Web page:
The real media is also taking a serious look at blogs. The Economist had an interesting article "The trees fight back".

Howard posted this link in a comment here, but I think this article "Is Blogging a Fad?" is a great article on blogs that you should read.


We just got back from the World Cup finals. I had a very difficult time choosing which team to back. I know more Germans than Brazilians, but the Brazilians seemed nicer and more fun. They were also more likely to win. Mizuka definitely wanted to cheer for Brazil so that settled it.


We had front row seats on the second story. My Hasselblad didn't really work from where we were. The lense was too dark and my film was too slow... They were out of the "Sky Box" seats, but I figured that hanging out with the real fans would be fun.

Unfortunately, we ended up sitting with a bunch of rowdy Brits. They seemed to think that I didn't understand English. They gabbed on about all kinds of things that I won't post here, but when Mizuka left to get us some drinks, I told them them what I thought about their behavior. Actually I was quite upset and it was ruining my experience. I said that I thought they were really rude and that I bet that they were fixed income dealers from England. Interestingly enough, one was!

Later, one of the guys behind me was cheering for Germany and the rest of they guys said that they would all punch him when Brazil scored. I told the guy I would punch him too. He laughed. When Brazil scored their first goal, I turned around and punched him quite hard. He was noticably upset, but I guess he didn't have the guts to really start a fight so we shook hands and let it go.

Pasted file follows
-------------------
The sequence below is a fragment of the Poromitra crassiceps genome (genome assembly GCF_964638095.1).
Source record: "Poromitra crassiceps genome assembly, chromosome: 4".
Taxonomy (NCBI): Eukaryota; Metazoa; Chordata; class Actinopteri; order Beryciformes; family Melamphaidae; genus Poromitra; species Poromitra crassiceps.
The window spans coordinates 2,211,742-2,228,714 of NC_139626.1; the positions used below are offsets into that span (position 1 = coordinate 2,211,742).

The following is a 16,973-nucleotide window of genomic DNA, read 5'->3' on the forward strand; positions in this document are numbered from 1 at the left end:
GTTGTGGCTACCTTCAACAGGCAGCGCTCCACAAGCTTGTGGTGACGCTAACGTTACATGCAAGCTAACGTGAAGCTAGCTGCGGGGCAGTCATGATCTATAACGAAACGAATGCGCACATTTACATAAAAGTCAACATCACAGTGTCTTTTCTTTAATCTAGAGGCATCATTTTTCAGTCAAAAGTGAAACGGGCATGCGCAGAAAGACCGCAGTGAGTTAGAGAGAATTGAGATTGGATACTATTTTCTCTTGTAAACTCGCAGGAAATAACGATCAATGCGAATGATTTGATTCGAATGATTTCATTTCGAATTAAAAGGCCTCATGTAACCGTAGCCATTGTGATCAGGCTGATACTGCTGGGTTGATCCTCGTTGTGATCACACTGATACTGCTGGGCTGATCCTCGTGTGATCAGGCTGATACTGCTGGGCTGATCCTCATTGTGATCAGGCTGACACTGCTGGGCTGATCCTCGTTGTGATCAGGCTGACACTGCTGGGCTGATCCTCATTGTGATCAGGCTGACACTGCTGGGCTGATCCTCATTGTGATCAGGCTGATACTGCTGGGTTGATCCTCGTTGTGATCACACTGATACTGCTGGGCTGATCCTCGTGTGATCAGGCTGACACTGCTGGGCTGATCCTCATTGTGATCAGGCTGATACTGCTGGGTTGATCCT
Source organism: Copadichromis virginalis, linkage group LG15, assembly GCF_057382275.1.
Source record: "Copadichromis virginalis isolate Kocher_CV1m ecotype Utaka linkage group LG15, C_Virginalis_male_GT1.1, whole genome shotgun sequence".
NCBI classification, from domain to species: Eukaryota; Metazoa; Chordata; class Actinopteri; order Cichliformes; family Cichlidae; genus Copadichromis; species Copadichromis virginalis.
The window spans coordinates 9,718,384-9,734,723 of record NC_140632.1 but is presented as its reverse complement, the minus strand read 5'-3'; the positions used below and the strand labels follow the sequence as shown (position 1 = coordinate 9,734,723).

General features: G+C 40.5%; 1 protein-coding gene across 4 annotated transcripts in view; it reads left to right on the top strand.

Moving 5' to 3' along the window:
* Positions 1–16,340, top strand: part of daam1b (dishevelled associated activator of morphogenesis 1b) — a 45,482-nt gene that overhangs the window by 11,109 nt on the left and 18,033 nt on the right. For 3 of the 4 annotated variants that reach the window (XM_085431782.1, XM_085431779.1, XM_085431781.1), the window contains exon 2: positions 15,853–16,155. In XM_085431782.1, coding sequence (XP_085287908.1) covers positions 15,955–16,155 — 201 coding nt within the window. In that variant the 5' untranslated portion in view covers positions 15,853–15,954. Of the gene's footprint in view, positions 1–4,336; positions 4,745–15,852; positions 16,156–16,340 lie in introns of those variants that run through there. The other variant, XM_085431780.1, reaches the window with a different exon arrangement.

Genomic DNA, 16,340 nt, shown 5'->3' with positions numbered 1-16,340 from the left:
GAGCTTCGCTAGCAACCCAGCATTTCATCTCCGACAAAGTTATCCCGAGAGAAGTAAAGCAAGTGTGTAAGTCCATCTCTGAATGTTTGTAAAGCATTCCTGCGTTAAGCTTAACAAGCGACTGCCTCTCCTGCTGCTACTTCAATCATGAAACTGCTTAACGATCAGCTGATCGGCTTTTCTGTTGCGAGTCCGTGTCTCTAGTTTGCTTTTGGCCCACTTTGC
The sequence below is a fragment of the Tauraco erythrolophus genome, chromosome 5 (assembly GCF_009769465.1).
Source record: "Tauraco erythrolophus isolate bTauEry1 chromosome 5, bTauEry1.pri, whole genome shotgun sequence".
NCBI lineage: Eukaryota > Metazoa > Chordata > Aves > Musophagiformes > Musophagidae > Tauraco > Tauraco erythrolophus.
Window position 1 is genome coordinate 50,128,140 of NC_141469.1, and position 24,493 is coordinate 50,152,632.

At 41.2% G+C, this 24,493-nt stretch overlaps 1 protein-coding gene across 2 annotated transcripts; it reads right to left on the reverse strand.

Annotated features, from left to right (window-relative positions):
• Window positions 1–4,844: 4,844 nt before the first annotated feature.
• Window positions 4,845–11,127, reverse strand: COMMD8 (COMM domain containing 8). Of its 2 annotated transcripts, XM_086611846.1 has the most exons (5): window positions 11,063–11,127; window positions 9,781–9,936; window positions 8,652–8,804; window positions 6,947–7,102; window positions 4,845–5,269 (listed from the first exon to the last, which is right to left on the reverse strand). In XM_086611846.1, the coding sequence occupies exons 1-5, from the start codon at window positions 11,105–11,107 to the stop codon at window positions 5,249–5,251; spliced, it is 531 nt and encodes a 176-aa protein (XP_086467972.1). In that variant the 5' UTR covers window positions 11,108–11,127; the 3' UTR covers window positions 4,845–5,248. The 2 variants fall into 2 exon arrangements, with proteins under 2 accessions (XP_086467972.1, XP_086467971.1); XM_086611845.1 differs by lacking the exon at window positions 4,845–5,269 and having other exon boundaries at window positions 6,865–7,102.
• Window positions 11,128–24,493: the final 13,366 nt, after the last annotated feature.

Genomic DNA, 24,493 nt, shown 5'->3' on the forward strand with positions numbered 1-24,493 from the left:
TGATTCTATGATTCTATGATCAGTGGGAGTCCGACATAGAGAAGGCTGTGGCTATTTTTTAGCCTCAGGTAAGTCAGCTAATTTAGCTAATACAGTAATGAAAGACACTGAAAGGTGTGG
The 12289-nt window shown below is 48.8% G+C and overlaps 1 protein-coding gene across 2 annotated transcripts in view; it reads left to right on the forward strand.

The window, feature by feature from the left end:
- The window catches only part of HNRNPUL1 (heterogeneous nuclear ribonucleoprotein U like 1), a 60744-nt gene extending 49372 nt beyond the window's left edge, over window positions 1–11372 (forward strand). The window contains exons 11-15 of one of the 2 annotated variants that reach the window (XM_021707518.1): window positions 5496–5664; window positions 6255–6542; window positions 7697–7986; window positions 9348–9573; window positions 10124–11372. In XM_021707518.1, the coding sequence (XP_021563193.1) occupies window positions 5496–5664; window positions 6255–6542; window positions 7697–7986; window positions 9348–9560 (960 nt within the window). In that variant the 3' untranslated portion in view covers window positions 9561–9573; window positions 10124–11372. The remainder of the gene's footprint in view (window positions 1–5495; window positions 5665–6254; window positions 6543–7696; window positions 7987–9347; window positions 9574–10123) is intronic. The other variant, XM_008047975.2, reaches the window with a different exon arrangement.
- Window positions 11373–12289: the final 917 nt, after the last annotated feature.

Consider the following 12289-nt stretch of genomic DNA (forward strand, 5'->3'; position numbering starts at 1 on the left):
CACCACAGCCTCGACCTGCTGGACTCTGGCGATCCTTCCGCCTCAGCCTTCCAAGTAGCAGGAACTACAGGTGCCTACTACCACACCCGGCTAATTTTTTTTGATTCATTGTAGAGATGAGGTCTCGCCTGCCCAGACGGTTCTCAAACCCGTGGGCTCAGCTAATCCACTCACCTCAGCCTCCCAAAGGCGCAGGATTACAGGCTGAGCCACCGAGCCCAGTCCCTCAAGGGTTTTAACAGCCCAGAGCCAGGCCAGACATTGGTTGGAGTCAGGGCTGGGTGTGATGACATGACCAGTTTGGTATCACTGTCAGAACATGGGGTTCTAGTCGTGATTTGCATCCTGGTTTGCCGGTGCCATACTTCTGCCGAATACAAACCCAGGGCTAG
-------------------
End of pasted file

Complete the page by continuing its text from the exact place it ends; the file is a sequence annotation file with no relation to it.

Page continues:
Anyway, they were quieter after that and everyone around us had more fun, I think.

Brazil won as expected and they went running around thanking their fans, which was nice.

We quickly escaped the scene and were able to catch a taxi to get onto the highway before they shut it down to let the emperor drive back. 30 minutes later, Mizuka and I were eating and drinking near our house at Mitate where everyone had just finished watching on TV. We got a warm welcome from the staff and service the best we had experienced. The staff said that they cried when Renaldo scored his goal...


And now it's back to normal for Tokyo and Brazil is on the brink of banruptcy...

So what does this Worldcom thing mean? Many people saw it coming. I've been hearing about this possibility for a long time.

Many people are aruging that this is the beginning of the end for telecom because Moore's law applies to telecom and although bandwidth gets cheaper and cheaper, demand has slowed down.

There is an interesting comment from Professor Gerald Faulhaber on David Farber's list. His point is that we should be apalled by the Enron/Andersen of it all and that isn't directly related to the problem with the business model.

Having been through the bankruptcy of PSINet as a former CEO of the PSINet Japan, I have my own theories. I think part of it was the telephone companies trying to gobble up the ISP's that are a threat to their voice business and choking on their acquisitions while at the same time trying to use regulators to make it difficult for ISP's to compete directly with phone companies. The cool thing is that regulators in Japan haven't figured it out or NTT isn't good at lobbying them and Yahoo is providing voice over IP broadband and really starting to be a pain in the neck for NTT.

I heard a rumor that China bought out all of the backbone carriers and is running it as a state operation. Even if this isn't true, this makes sense.

Anyway, I think that trying to continue to charge for voice doesn't make sense and I think it is the freebie giveaway like email to get people to really go for broadband.

Here are some good articles about Worldcom etc.

This Week's Clue: The Telecom Crash of 2002
Gordon Cook on how regulators are trying to bail out legacy telcos at the expense of ISP's
Worldcom Reveals Accounting Scandal - Reuters
AS THE WORLDCOM TURNS: A blog about WorldCom